PRESS RELEASE: Senator Leyva (D-Chino) *re*introduces bill to end patient suffering in dangerously understaffed hospitals

 FOR IMMEDIATE RELEASE
February 7, 2019

CONTACT: Terry Carter
(805) 312-0024

 

Patients suffer when hospitals break the law.

Determined, Senator Connie M. Leyva reintroduces a bill to improve hospital patient safety.

Sacramento, CA—Today, State Senator Connie M. Leyva (D–Chino) introduced SB 227, co-sponsored by SEIU Local 121RN, SEIU California State Council and United Nurses Associations of California / Union of Health Care Professionals (UNAC / UHCP). Like last year’s SB 1288, this year’s bill will mandate unannounced inspections of hospitals with a special focus on adherence to California’s nurse-to-patient ratios as regulated by Title 22. This bill will also levy penalties on hospitals that continue to disregard these regulations.

“In our rapidly changing healthcare world, California’s Nurses continue to make patient safety our number one priority, both in our contracts with area hospitals and in these efforts to create a strong enforcement mechanism for existing state regulations,” said SEIU Local 121RN President Gayle Batiste, RN, CNOR at Northridge Hospital Medical Center. “Nurses are determined to ensure California no longer tolerates the flimsy enforcement that has emboldened hospitals to view Title 22 regulations as ‘recommendations’ or ‘guidelines.’ They are not recommendations. They are bare minimums.”

RNs—who referred to SB 1288 last year as the “Stop Repeat Offender Hospitals” bill—say they’re more committed than ever to push against the false narrative and aggressive lobbying that hospital administrators engaged in last year to promote the myth that our hospitals don’t experience unsafe staffing levels. SEIU Local 121RN nurses—like Kathy, Joyce, Alvin and Yolanda—reveal a very different and dangerous reality.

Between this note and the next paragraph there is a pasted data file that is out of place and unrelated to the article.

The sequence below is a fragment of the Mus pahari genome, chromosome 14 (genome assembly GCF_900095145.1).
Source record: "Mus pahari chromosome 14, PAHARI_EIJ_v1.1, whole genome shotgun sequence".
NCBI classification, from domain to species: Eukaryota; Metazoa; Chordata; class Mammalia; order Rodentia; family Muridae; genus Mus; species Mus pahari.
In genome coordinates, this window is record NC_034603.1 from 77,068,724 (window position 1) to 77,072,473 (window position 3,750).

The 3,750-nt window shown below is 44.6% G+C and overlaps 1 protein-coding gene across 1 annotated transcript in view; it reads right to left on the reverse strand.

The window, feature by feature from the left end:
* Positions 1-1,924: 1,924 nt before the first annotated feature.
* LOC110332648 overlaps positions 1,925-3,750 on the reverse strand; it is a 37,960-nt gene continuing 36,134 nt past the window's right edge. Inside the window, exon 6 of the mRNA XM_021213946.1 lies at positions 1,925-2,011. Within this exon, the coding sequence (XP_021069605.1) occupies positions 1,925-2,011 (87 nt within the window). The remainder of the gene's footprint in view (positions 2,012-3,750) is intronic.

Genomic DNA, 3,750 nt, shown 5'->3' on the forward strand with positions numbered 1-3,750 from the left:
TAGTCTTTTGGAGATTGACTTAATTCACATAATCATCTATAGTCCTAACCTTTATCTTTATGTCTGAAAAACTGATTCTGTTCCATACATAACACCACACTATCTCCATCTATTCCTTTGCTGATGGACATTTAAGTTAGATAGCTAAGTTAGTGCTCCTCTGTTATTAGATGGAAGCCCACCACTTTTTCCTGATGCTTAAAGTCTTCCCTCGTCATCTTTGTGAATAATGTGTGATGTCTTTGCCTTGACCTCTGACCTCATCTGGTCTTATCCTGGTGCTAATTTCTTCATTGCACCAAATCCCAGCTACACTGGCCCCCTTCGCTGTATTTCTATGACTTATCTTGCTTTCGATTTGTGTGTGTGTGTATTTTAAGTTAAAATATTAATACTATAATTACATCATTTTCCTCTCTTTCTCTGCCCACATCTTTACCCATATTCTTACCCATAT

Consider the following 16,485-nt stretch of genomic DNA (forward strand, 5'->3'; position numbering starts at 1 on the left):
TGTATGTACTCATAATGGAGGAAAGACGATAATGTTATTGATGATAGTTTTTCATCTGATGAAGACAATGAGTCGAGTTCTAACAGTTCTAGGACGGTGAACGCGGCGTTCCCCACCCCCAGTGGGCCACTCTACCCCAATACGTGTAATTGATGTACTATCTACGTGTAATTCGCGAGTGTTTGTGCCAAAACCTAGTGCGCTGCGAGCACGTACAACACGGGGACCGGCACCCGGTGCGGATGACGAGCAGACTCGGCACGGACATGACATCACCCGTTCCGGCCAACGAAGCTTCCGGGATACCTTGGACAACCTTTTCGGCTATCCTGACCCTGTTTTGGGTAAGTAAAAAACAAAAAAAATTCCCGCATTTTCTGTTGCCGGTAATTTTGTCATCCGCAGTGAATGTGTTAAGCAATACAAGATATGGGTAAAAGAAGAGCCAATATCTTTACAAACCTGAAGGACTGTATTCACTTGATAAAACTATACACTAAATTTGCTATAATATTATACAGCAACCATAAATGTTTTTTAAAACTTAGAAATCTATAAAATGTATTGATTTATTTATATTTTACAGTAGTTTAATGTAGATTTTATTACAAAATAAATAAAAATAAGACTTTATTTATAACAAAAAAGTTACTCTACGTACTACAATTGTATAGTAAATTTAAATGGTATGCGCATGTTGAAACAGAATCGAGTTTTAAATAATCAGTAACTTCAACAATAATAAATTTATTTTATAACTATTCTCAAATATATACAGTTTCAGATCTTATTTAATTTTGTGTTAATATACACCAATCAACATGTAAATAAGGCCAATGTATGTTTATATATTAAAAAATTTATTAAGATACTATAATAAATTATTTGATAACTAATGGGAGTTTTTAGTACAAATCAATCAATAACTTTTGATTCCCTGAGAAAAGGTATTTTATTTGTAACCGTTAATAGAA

Currently…

  • California leads the nation with its groundbreaking regulations protecting patients and Registered Nurses—but, the enforcement of those regulations is virtually nonexistent, rendering them meaningless in too many hospitals.
  • Unlike other healthcare settings, such as long-term care facilities, hospitals face no financial penalties for violations of staffing ratios.
  • A penalty only kicks in when it’s too late: when there’s a violation that caused, or is likely to cause, serious injury or death to a patient.
  • If there is no serious injury or death, the California Department of Public Health (CDPH) simply requests that hospitals submit a “plan of correction” (which many hospitals copy/paste from their last submitted plan).
  • CDPH testified in 2013 that it does not routinely follow up on hospitals’ plans of corrections.
  • Nurse-to-patient ratio laws have gone two decades without any enforcement mechanism to curb repeat offenders.

It’s time to ensure that a person doesn’t have to die before a fine is imposed.

“SB 227 will help to improve patient health and safety by ensuring hospitals in California comply with legally mandated nurse-to-patient staffing ratios,” said Senator Connie M. Leyva (D-Chino). “The stakes for patients are very high and, in order to protect them, CDPH must fully enforce existing law. I thank SEIU California, SEIU Local 121RN and UNAC / UHCP for jointly sponsoring SB 227 and working with me to help protect patients.”

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 Service Employees International Union, Local 121RN represents nearly 9,000 registered nurses and other healthcare professionals at 27 hospitals and facilities in Los Angeles and surrounding counties. This member-led organization is committed to supporting optimum working conditions that allow nurses to provide quality patient care and safety.

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